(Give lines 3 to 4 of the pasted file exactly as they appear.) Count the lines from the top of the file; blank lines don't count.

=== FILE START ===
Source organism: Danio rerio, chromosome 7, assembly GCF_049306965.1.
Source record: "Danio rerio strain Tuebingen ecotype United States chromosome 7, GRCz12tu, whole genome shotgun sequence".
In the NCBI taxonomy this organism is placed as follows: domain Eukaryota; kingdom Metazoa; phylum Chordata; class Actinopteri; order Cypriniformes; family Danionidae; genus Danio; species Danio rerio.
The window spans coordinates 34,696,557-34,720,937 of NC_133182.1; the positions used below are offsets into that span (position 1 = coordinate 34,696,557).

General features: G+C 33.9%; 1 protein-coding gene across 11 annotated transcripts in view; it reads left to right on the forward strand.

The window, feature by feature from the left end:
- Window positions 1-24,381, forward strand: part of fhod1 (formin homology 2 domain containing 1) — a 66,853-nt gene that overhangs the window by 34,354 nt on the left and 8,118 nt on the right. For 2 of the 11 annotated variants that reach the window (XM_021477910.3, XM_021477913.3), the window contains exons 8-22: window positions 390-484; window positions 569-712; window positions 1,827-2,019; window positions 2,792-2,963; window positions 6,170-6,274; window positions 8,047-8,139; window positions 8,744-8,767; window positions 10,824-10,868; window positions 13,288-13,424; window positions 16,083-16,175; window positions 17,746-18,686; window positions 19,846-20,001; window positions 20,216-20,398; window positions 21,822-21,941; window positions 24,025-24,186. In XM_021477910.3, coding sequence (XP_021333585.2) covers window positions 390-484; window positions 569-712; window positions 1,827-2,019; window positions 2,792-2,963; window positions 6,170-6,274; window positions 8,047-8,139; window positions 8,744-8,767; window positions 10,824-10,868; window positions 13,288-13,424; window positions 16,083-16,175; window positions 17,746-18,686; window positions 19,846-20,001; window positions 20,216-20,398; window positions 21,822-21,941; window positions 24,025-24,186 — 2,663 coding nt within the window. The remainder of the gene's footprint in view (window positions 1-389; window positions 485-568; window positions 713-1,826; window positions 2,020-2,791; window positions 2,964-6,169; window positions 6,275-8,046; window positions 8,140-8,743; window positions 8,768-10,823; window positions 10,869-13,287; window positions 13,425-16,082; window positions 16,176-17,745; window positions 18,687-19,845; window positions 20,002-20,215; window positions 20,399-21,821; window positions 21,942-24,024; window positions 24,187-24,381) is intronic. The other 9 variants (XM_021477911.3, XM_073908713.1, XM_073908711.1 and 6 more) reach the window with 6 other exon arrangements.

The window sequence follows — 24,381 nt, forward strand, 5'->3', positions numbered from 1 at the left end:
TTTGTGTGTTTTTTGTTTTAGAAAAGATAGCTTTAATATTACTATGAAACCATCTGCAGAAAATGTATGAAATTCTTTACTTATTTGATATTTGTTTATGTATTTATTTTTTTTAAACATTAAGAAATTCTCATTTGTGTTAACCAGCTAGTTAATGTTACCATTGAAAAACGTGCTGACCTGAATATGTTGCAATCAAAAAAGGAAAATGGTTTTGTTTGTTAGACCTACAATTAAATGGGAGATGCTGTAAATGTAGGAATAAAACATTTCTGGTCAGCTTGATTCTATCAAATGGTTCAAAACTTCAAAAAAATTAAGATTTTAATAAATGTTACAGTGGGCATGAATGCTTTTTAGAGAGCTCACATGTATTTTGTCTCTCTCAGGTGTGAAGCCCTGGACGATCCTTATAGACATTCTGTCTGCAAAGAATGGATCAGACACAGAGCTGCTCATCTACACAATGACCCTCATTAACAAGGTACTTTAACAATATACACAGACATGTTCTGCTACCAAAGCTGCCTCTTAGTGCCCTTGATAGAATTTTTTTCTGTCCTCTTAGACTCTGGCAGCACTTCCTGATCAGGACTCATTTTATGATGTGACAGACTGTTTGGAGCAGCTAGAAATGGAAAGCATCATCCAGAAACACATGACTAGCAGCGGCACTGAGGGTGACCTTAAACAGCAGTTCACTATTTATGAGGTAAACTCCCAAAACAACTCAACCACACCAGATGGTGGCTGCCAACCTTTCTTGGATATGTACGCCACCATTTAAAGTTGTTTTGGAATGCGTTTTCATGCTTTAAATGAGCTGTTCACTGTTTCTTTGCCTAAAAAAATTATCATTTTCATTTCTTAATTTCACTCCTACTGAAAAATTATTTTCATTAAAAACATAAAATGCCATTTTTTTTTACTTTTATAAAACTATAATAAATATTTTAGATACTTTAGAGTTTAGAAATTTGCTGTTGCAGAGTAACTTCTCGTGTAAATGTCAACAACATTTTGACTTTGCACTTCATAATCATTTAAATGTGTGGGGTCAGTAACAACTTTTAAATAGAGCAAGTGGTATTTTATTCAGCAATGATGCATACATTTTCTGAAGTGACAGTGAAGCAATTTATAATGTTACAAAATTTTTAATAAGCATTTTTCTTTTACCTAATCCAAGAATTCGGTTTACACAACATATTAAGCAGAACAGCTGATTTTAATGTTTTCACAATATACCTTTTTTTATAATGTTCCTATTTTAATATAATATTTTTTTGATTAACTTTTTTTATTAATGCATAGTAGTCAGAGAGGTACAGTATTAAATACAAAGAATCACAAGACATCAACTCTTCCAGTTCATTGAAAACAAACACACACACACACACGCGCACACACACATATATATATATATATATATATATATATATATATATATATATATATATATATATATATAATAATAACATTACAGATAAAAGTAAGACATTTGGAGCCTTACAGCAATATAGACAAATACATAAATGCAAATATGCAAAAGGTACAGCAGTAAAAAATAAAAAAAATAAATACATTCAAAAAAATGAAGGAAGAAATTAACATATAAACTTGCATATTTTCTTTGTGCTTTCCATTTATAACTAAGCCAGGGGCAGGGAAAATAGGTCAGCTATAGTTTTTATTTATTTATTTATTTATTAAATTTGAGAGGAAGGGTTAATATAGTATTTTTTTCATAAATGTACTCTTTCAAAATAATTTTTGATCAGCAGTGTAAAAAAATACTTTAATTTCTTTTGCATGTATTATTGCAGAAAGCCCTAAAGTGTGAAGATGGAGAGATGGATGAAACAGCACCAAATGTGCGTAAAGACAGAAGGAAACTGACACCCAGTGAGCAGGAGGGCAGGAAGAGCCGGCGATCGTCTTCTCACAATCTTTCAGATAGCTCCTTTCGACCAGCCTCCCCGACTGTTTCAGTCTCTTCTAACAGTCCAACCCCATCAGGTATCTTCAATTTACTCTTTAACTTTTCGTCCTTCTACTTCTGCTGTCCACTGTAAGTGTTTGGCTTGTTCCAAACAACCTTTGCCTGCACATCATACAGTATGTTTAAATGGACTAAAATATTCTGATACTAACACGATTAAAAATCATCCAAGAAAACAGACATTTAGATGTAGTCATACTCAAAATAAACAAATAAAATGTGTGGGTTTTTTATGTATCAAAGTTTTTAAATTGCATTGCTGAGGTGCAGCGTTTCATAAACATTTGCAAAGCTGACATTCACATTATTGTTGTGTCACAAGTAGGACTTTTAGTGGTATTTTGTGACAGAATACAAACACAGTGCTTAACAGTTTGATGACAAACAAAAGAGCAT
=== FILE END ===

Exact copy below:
In the NCBI taxonomy this organism is placed as follows: domain Eukaryota; kingdom Metazoa; phylum Chordata; class Actinopteri; order Cypriniformes; family Danionidae; genus Danio; species Danio rerio.
The window spans coordinates 34,696,557-34,720,937 of NC_133182.1; the positions used below are offsets into that span (position 1 = coordinate 34,696,557).